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A Pulitzer Prize–winning reporter’s riveting account of the transformation of the CIA and America’s special operations forces into man-hunting and killing machines in the world’s dark spaces: the new American way of war
The most momentous change in American warfare over the past decade has taken place away from the battlefields of Afghanistan and Iraq, in the corners of the world where large armies can’t go. The Way of the Knife is the untold story of that shadow war: a campaign that has blurred the lines between soldiers and spies and lowered the bar for waging war across the globe. America has pursued its enemies with killer drones and special operations troops; trained privateers for assassination missions and used them to set up clandestine spying networks; and relied on mercurial dictators, untrustworthy foreign intelligence services, and proxy armies.
This new approach to war has been embraced by Washington as a lower risk, lower cost alternative to the messy wars of occupation and has been championed as a clean and surgical way of conflict. But the knife has created enemies just as it has killed them. It has fomented resentments among allies, fueled instability, and created new weapons unbound by the normal rules of accountability during wartime.
Mark Mazzetti tracks an astonishing cast of characters on the ground in the shadow war, from a CIA officer dropped into the tribal areas to learn the hard way how the spy games in Pakistan are played to the chain-smoking Pentagon official running an off-the-books spy operation, from a Virginia socialite whom the Pentagon hired to gather intelligence about militants in Somalia to a CIA contractor imprisoned in Lahore after going off the leash.
At the heart of the book is the story of two proud and rival entities, the CIA and the American military, elbowing each other for supremacy. Sometimes, as with the raid that killed Osama bin Laden, their efforts have been perfectly coordinated. Other times, including the failed operations disclosed here for the first time, they have not. For better or worse, their struggles will define American national security in the years to come.
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MARK MAZZETTI is a national security correspondent for The New York Times. In 2009, he shared a Pulitzer Prize for reporting on the intensifying violence in Pakistan and Afghanistan and Washington’s response, and he has won numerous other major journalism awards, including the George Polk Award (with colleague Dexter Filkins) and the Livingston Award, for breaking the story of the CIA's destruction of interrogation videotapes. Mazzetti has also written for the Los Angeles Times, U.S. News & World Report, and The Economist. He lives in Washington, D.C.Excerpt. © Reprinted by permission. All rights reserved.:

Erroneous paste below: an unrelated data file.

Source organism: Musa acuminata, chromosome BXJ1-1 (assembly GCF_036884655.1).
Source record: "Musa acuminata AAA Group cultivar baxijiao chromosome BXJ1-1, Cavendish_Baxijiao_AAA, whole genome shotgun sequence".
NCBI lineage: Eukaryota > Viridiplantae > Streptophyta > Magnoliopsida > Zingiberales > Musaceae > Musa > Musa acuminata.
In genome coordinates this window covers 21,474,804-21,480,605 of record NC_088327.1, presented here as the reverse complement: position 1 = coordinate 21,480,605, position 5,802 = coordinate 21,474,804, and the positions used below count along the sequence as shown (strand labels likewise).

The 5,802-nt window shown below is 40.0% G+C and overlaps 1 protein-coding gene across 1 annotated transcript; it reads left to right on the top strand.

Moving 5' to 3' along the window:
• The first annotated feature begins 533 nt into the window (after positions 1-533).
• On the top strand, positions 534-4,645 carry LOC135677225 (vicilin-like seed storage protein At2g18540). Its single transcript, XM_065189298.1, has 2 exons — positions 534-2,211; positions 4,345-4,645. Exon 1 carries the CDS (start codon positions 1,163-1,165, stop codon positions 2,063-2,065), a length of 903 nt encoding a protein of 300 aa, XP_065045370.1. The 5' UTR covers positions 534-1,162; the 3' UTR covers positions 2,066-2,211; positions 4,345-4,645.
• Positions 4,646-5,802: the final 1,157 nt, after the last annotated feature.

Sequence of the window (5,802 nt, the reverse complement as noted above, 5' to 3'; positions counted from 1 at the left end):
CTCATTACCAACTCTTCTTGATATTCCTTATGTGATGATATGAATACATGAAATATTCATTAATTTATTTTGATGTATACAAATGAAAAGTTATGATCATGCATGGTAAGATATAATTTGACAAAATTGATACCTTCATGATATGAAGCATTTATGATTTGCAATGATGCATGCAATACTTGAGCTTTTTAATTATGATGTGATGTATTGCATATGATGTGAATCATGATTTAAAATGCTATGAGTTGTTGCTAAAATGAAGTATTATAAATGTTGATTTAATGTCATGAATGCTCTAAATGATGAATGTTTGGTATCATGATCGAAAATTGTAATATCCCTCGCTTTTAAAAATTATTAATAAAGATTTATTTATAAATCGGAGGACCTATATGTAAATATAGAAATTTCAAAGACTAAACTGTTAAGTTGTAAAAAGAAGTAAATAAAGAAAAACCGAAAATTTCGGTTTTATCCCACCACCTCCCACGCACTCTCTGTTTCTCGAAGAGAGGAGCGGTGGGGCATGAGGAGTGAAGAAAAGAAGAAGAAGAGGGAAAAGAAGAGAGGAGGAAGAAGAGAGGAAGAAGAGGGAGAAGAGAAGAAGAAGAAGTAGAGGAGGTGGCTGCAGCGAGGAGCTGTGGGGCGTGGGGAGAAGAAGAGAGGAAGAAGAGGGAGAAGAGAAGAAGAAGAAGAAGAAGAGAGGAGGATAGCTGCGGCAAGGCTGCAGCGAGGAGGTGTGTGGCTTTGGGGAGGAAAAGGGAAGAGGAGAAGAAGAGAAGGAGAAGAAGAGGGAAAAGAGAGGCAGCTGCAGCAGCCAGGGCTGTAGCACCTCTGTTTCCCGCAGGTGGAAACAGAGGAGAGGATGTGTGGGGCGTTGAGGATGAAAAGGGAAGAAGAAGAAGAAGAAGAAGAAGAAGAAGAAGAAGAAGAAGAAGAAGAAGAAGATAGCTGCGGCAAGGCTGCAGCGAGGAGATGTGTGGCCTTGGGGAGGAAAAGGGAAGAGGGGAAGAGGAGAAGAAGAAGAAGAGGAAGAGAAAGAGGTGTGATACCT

3: CLOAK-AND-DAGGER MEN
“Certainly we don’t need a regiment of cloak-and-dagger men, earning their campaign ribbons—and, indeed, their promotions—by planning new exploits throughout the world. Theirs is a self-generating enterprise.”
—Senator Frank Church, 1976
There was a time, not very long ago, when the CIA was out of the killing business.
When Ross Newland joined the spy agency, in the late 1970s, the CIA wasn’t looking to pick any fights abroad. Newland was fresh out of graduate school, and the CIA was reeling from the body blows it had absorbed from congressional committees that had investigated the agency’s covert actions since its founding, in 1947. Congress was tightening its control over secret activities, and chastened CIA leaders began to refocus the agency’s activities on stealing the secrets of foreign regimes—traditional espionage—rather than overthrowing them or trying to kill their leaders.
President Jimmy Carter, who had campaigned to put an end to the CIA’s overseas adventures, had installed Admiral Stansfield Turner at Langley partly to rein in a spy agency he thought had run amok. Newland and a generation of CIA case officers who joined the agency during this period were told that the CIA would only invite trouble if it got back into the work of killing. By the end of his career, Newland would see the agency come full circle on the matter of lethal action, and he would come to question the wisdom of the CIA’s embrace of its role as the willing executioner of America’s enemies.
The CIA had been established with a relatively simple mission: collect and analyze intelligence so that American presidents could know each day about the various threats facing the United States. President Truman had not wanted the agency to become America’s secret army, but since a vague clause in the National Security Act of 1947 authorized the CIA to “perform such other functions and duties related to intelligence affecting the national security,” American presidents have used this “covert action” authority to dispatch the CIA on sabotage operations, propaganda campaigns, election rigging, and assassination attempts.
From the start, critics questioned whether the United States needed a spy service separate from the Defense Department. In defending the agency’s independence, CIA directors have pointed out what they have that the Pentagon does not. It has a cadre of undercover officers who can carry out covert missions overseas where the hand of the United States is hidden. The CIA answers directly to the president, the argument goes, and can carry out his orders more quickly, and more quietly, than the military. The residents of the Oval Office have turned to covert action hundreds of times, and often have come to regret it. But memories are short, new presidents arrive at the White House every four or eight years, and a familiar pattern played out over the second half of the twentieth century: presidential approval of aggressive CIA operations, messy congressional investigations when the details of those operations were exposed, retrenchment and soul-searching at Langley, criticisms that the CIA had become risk-averse, then another period of aggressive covert action. Sometimes the cycle began at the very start of a presidency. During his first week in office, President John F. Kennedy told his advisers he didn’t believe that the CIA was aggressive enough in Vietnam and set in motion a secret war against Hanoi that would eventually become the largest and most complex covert action of its time.